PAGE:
At Bologna, Kolyvanov was able to play as a pure striker once again, without having responsibilities across the entire field like in Foggia. This immediately reflected on his goal scoring, and he was Bologna's top striker in his first season, with 11 goals in 27 games. The next few years he continued to score consistently, until the 1999–2000 season where a back problem resurfaced and he was forced to undergo an operation, essentially missing almost the entire season. An attempted comeback in mid-2000 was hampered by further injuries, and in 2001 Kolyvanov retired from professional football.
|1985||FShM||Soviet Second League 3rd level||2/0|
|1986||Dynamo Moscow||Soviet Top League 1st level||17/4|
|1987||Dynamo Moscow||Soviet Top League 1st level||26/2|
|1988||Dynamo Moscow||Soviet Top League 1st level||26/2|
|1989||Dynamo Moscow||Soviet Top League 1st level||25/11|
|1990||Dynamo Moscow||Soviet Top League 1st level||19/5|
|1991||Dynamo Moscow||Soviet Top League 1st level||27/18|
|1991–92||U.S. Foggia||Serie A 1st level||15/3|
|1992–93||U.S. Foggia||Serie A 1st level||26/5|
|1993–94||U.S. Foggia||Serie A 1st level||25/6|
|1994–95||U.S. Foggia||Serie A 1st level||11/4|
|1995–96||U.S. Foggia||Serie B 2nd level||29/4|
|1996–97||Bologna||Serie A 1st level||27/11|
|1997–98||Bologna||Serie A 1st level||31/9|
|1998–99||Bologna||Serie A 1st level||20/6|
|1999-00||Bologna||Serie A 1st level||7/0|
|2000–01||Bologna||Serie A 1st level||1/0|
After a brief stint as the U19 Russian national team assistant coach in 2002, and enrollment in a football coaching institute, Kolyvanov took over the U15 Russian national team as the head coach. He took a number of tours throughout the country to select the players, who eventually became the U17 Russian national team that won the 2006 UEFA European Under-17 Football Championship. Kolyvanov's achievement as a coach was exemplified by the very organized and consistent tactical play of the team, especially for players of that age, along with extreme motivation. Although never listed amongst the tournament's favorites, and without star players, Russia was able to win because of these traits. After the victory, Kolyvanov was offered an extension to his contract, along with a salary raise. He remained the head coach of the same age group national team, when it effectively turned into the U19 team. On 20 November 2008 he was announced as the new head-coach of the Russia U21 team.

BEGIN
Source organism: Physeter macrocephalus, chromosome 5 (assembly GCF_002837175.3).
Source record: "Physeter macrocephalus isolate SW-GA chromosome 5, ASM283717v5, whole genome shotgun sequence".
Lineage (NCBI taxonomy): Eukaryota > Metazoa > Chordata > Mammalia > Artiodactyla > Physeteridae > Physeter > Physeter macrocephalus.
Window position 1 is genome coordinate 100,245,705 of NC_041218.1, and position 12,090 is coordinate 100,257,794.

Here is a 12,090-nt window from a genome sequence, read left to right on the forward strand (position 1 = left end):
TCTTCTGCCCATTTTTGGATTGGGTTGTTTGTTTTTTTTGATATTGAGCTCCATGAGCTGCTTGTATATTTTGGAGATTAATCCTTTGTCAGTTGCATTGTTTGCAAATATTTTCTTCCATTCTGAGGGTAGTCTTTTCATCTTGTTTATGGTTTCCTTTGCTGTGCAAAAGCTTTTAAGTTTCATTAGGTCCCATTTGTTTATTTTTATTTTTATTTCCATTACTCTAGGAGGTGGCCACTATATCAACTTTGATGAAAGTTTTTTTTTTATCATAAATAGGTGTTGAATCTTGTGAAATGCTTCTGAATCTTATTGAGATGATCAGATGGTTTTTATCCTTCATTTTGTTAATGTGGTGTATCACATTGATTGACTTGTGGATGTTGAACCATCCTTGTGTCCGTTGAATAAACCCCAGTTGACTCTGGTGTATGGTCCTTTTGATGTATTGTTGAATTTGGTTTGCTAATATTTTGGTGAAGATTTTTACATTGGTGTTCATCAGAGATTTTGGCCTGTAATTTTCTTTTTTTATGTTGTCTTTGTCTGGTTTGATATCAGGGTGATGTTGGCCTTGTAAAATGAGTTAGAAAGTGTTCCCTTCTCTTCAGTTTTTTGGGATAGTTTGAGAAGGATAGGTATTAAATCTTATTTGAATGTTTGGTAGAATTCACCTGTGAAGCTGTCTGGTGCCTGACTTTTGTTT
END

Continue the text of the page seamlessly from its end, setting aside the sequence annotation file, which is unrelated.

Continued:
- 1990 UEFA Under-21 Champion
- Soviet Top League runner-up in 1986
- Soviet Top League 3rd place in 1991
- UEFA Intertoto Cup: 1998
- Soviet Footballer of the Year in 1991
- Top scorer of UEFA U-21 Championship in 1990 (9 goals in 7 games)
- Top scorer of Soviet Top League in 1991 (18 goals in 27 games)
- Top scorer of Bologna F.C. 1909 in 1996/1997 season (11 goals in 27 matches)
- Member of Grigoriy Fedotov Club: 117 goals in professional competition
- Co-holder of Soviet Top League record for goals in 1 match – 5
- Колыванов возглавил молодежную сборную России (in Russian). gazeta.ru. Retrieved 26 November 2008.
- СЕРГЕЙ ИГНАШЕВИЧ – ГЛАВНЫЙ ТРЕНЕР «ТОРПЕДО» [Sergei Ignashevich is the head coach of Torpedo] (in Russian). FC Torpedo Moscow. 4 June 2019.
- "Ruch 0-2 Bologna (Aggregate: 0 - 3)". uefa.com. Archived from the original on 14 July 2004. Retrieved 5 November 2020.
- ПФЛ. ИТОГИ СЕЗОНА [PFL Season Results] (in Russian). Russian Professional Football League. 10 June 2019.